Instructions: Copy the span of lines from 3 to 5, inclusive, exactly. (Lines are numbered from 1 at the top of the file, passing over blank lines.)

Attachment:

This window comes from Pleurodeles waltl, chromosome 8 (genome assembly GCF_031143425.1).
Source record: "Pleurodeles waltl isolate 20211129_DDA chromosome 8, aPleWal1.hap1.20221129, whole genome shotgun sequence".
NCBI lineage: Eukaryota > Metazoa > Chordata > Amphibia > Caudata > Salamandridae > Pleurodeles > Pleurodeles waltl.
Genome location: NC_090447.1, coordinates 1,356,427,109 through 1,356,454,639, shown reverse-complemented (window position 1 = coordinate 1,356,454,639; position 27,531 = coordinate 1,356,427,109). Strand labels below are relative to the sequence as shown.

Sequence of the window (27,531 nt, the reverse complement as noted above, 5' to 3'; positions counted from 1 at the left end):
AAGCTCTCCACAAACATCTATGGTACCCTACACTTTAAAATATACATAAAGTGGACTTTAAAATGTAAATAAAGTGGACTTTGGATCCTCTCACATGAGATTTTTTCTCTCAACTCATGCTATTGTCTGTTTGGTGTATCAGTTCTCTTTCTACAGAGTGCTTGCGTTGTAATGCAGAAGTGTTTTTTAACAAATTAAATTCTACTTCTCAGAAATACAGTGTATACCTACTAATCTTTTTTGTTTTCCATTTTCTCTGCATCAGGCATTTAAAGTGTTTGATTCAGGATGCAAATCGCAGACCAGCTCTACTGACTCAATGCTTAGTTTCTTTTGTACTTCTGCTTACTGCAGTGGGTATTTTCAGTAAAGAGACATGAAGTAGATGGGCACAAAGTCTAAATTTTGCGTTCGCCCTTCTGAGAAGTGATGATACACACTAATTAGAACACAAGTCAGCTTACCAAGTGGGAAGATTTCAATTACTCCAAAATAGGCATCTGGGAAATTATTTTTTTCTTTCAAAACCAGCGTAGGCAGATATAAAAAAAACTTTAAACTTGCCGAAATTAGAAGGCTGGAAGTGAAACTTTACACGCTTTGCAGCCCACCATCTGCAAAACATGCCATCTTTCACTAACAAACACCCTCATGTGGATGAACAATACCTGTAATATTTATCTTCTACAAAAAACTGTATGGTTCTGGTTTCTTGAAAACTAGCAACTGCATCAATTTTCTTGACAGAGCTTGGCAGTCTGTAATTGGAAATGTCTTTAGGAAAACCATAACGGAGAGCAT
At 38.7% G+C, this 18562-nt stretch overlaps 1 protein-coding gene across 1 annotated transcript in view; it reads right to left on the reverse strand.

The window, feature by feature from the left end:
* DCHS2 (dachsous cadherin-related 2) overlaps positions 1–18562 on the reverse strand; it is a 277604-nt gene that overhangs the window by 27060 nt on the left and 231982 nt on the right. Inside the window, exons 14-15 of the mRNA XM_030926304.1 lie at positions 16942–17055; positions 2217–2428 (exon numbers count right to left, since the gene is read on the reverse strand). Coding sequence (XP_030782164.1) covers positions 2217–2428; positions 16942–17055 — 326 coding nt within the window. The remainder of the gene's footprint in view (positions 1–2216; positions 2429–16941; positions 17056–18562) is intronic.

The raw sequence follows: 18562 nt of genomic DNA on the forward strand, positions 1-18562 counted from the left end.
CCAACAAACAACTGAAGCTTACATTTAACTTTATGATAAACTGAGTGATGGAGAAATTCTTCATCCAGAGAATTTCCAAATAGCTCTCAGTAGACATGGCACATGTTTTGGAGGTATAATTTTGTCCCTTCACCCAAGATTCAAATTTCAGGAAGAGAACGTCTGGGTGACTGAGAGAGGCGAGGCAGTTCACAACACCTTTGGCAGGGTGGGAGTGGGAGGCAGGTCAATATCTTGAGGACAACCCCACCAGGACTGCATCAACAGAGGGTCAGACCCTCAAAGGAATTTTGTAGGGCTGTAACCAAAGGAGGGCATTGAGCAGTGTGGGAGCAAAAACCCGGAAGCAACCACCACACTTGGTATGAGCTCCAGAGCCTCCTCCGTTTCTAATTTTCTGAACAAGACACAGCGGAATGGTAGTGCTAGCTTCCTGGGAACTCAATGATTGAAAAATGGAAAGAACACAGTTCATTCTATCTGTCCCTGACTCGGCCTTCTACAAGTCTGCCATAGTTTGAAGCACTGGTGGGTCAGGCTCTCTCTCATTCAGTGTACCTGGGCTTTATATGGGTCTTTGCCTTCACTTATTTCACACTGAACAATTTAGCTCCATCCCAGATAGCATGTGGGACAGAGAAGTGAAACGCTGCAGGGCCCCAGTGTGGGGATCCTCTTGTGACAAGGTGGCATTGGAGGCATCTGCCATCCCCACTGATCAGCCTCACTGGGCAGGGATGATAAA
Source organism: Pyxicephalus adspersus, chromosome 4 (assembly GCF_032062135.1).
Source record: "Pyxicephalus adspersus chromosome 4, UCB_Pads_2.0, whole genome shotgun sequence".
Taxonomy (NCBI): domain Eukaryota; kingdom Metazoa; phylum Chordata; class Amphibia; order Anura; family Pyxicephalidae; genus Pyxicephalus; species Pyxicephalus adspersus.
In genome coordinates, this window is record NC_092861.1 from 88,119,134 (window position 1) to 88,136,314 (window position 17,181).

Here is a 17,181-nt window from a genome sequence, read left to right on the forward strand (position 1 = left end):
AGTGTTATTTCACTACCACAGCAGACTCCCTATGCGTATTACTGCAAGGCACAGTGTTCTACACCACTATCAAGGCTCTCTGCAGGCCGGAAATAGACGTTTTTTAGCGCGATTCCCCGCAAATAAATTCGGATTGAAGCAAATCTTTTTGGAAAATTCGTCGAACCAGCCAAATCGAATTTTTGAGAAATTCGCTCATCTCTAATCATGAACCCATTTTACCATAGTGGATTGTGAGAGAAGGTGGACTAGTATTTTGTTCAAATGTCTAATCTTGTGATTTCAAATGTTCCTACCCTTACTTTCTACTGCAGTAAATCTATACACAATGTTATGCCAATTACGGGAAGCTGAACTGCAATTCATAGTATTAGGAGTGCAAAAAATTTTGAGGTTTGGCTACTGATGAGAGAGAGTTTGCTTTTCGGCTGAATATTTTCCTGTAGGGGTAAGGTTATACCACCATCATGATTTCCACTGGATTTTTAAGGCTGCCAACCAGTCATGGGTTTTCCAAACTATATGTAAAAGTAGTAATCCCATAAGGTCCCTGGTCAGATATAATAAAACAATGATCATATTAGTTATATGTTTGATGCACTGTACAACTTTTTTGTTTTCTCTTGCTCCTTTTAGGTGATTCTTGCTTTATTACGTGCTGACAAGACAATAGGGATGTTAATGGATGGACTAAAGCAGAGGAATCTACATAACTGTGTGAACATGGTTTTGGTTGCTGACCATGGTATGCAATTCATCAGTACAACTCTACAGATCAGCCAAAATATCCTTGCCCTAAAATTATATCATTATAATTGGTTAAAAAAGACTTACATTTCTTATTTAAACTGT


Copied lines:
NCBI lineage: Eukaryota > Metazoa > Chordata > Amphibia > Caudata > Salamandridae > Pleurodeles > Pleurodeles waltl.
Genome location: NC_090447.1, coordinates 1,356,427,109 through 1,356,454,639, shown reverse-complemented (window position 1 = coordinate 1,356,454,639; position 27,531 = coordinate 1,356,427,109). Strand labels below are relative to the sequence as shown.

Sequence of the window (27,531 nt, the reverse complement as noted above, 5' to 3'; positions counted from 1 at the left end):